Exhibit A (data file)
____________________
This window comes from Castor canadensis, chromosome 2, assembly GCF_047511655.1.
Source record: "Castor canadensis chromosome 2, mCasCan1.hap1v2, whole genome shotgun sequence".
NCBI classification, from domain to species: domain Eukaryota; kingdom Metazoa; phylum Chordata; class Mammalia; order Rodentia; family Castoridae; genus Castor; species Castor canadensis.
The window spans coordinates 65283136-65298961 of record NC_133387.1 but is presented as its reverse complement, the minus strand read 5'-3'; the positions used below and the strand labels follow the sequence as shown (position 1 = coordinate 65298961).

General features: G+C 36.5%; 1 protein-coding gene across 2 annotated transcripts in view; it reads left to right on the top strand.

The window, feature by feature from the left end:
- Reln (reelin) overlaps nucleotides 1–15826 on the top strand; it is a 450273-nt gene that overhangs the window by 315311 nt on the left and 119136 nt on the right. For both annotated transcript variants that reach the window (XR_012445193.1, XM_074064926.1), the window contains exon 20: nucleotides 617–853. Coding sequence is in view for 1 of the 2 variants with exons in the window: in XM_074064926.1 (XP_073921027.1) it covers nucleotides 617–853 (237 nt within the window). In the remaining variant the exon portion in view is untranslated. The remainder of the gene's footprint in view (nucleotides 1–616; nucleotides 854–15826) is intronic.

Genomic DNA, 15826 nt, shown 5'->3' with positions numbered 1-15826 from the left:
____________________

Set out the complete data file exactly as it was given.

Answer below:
This window comes from Castor canadensis, chromosome 2, assembly GCF_047511655.1.
Source record: "Castor canadensis chromosome 2, mCasCan1.hap1v2, whole genome shotgun sequence".
NCBI classification, from domain to species: domain Eukaryota; kingdom Metazoa; phylum Chordata; class Mammalia; order Rodentia; family Castoridae; genus Castor; species Castor canadensis.
The window spans coordinates 65283136-65298961 of record NC_133387.1 but is presented as its reverse complement, the minus strand read 5'-3'; the positions used below and the strand labels follow the sequence as shown (position 1 = coordinate 65298961).

General features: G+C 36.5%; 1 protein-coding gene across 2 annotated transcripts in view; it reads left to right on the top strand.

The window, feature by feature from the left end:
- Reln (reelin) overlaps nucleotides 1–15826 on the top strand; it is a 450273-nt gene that overhangs the window by 315311 nt on the left and 119136 nt on the right. For both annotated transcript variants that reach the window (XR_012445193.1, XM_074064926.1), the window contains exon 20: nucleotides 617–853. Coding sequence is in view for 1 of the 2 variants with exons in the window: in XM_074064926.1 (XP_073921027.1) it covers nucleotides 617–853 (237 nt within the window). In the remaining variant the exon portion in view is untranslated. The remainder of the gene's footprint in view (nucleotides 1–616; nucleotides 854–15826) is intronic.

Genomic DNA, 15826 nt, shown 5'->3' with positions numbered 1-15826 from the left: